States and the two Koreas.

The United States is like Jodie Foster in “The Accused.”

The negotiations had been deadlocked over North Korea's demand to keep the right to civilian nuclear programs after it disarms, and the statement acknowledges the North has made such an assertion but doesn't go beyond that.
The negotiations had been deadlocked because North Korea’s only sentient private sector works for the government anyway. And, coincidentally, they make nuclear bombs.

North Korea had also demanded that it be given a light-water nuclear reactor at the latest talks - a type less easily diverted for weapons use - but Washington had said it and other countries at the talks wouldn't meet that request.
We prefer not to sell gun-shaped lighters to convicted felons.

Putting aside the question for now, the statement said: "The other parties expressed their respect and agreed to discuss at an appropriate time the subject of the provision of light-water reactor" to North Korea.

Putting aside the question for now, the statement said: “We’ll give you nukes after you prove you’re not making them yourself.”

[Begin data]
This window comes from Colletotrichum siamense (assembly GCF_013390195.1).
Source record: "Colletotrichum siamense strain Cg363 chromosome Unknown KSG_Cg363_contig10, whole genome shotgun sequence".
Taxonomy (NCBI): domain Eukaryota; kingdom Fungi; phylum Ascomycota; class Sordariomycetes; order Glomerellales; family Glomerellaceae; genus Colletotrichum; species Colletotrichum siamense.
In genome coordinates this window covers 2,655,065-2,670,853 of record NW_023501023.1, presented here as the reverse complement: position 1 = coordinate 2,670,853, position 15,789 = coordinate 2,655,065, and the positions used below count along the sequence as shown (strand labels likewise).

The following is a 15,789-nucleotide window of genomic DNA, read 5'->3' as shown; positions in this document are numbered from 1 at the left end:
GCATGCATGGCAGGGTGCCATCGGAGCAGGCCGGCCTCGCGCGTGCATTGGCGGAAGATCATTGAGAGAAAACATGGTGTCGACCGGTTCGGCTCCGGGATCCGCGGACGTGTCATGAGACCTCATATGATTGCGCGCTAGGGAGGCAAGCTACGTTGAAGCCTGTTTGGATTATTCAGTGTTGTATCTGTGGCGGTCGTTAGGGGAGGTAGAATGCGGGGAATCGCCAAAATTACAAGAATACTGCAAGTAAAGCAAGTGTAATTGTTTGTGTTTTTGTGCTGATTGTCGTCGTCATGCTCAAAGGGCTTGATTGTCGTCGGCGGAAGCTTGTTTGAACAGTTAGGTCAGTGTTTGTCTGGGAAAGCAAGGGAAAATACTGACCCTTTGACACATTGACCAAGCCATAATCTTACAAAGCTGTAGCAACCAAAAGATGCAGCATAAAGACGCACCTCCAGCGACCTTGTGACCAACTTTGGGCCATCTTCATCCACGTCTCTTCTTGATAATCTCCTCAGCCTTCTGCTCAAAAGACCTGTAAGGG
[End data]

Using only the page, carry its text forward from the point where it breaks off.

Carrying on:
The North will have to build trust by fulfilling all its pledges before that issue would be discussed, said Sasae, who is director of the Asia and Oceania Bureau at Japan's Foreign Ministry.

Trust is defined by not nuking anybody in your gulags, said Sasae, who is director of the Asia and Oceania Bureau at Japan's Foreign Ministry.

North Korea has also refused to totally disarm without getting concessions along the way, while Washington has said it wants to see the weapons programs totally dismantled before granting rewards. The statement, however, says the sides agreed to take steps to implement the agreement "in a phased manner in line with the principle of 'commitment for commitment, action for action.'"